Economic arguments seem to be key in the debate about independence – and of course there are rarely clear answers in economics. STUC is calling for changes to the economic model to make it more just – moving to fair, progressive taxation and a distribution of wealth from the rich to the needy; but I couldn’t help thinking that much of the STUC’s thinking is rooted deeply in the old economic model of 20th century industrial orthodoxy – such as seeking to maximise employment. (The STUC’s job is of course to act for the benefit of its members – those employed, largely in the public sector.) As those present discussed way to reintroduce growth to the Scottish economy, I was once again struck by the thought that if radical change is needed, it won’t be obtained by working within the same old economic models which have clearly failed to deliver over the past fifty years.

In a world dominated by global markets, the options for Scotland – independent or otherwise – are limited. Someone pointed out that there is sufficient wealth in the world, but it is unequally distributed. Of course, in global terms, even the poor of Scotland are probably comparatively well off.

The Scottish government does have some limited tax raising powers: it could impose an additional 3% of income tax (the Scottish government held a consultation on local tax raising powers a few years ago – but using such powers might be political suicide), and it controls council tax (held static for several years – a potentially undemocratic, regressive move) and business rates. The Scotland Act 2012 will give the Scottish government more tax raising powers from 2015, although according to Jon Swinney of the SNP, this will only account for 15% of all taxes raised in Scotland. (The rest will be covered by VAT, corporation tax, national insurance and so on.)

There was much discussion of the the nature of currency post independence. There seem to be three options:

  • maintain sterling
  • join the euro
  • establish Scottish “punt”

The last of these seems unfeasible since it would have no value in global markets: transactions with other economies would probably be denominated in pounds, euros or dollars. But if an independent Scotland had sterling or the euro, it would have no control over money supply and interest rates (we have seen how well this has worked for the smaller economies of the euro over the last five years or so). Scotland would thus not control its economy – and not really be independent at all. (For me, this is the killer argument against independence. Economically, it just won’t work.)

The second workshop I attended was on education, participation and democracy. (The briefing paper is apparently missing from the website.) Education is already wholly devolved, and the Scottish education system has always been separate (and many would claim better) than its English counterpart. The Scottish Curriculum for Excellence (on which I worked several years ago) is designed to deliver learning outcomes appropriate for each learner, for ages from 3 to 18 years (ie pre-school to leaving secondary education) and across all abilities. The curriculum is built around “four capacities” – creating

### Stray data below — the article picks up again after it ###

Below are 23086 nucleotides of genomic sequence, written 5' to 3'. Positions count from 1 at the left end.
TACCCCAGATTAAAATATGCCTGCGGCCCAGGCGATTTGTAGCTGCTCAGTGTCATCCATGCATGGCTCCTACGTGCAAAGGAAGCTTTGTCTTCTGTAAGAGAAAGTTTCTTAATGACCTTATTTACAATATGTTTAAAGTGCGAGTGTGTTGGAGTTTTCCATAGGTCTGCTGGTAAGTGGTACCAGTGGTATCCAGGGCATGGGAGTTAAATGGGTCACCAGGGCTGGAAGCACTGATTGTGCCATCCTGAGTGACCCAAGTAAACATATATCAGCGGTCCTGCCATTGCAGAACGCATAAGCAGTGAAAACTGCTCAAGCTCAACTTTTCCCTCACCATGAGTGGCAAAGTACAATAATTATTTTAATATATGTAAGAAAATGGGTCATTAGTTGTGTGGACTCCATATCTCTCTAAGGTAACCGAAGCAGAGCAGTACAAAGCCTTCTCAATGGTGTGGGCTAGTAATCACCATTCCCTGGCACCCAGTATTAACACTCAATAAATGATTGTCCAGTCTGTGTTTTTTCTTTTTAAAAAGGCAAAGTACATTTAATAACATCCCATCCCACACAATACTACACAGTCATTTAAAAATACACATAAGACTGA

• successful learners
  • confident individuals
  • responsible citizens
  • effective contributors

All very laudable, and clearly forming the foundations for a just society, I’d say.

In the discussion, education was suggested as the bedrock of democratic participation, and this is certainly encompassed in the curriculum capacity of “responsible citizens”. But about of quarter of Scots have problems with literacy or numeracy (compared with 16% for England – I’m not sure if the same things are being measured, but it is a guide; for the UK as a whole, about 20% are functionally illiterate). That is quite a big difference, and the Scottish Government has long had a strategy to improve adult literacy. (It also questions Scotland’s apparently superior education system.)

Comparatively low levels of literacy may also hamper economic development – and certainly reduce the options for employment.

It was said that poverty reduces participation in democracy, with a lower turnout in elections in poorer regions than rich. The Electoral Reform Society found a link between social exclusion and political engagement [pdf] – with “near universal association between political participation [electoral and political] and socio-economic status” (p20).

The election for the Scottish Parliament of 2011 had a 50% turnout whilst the turnout in Scottish seats in the UK Parliamentary election of 2010 was 64% – quite a significant difference. The difference is consistent, too: the 2007 Scottish Parliamentary election had a turnout of 52% [pdf], the Scottish turnout in the 2005 general election was 61%. I believed devolution was meant to increase engagement, but apparently this hasn’t happened.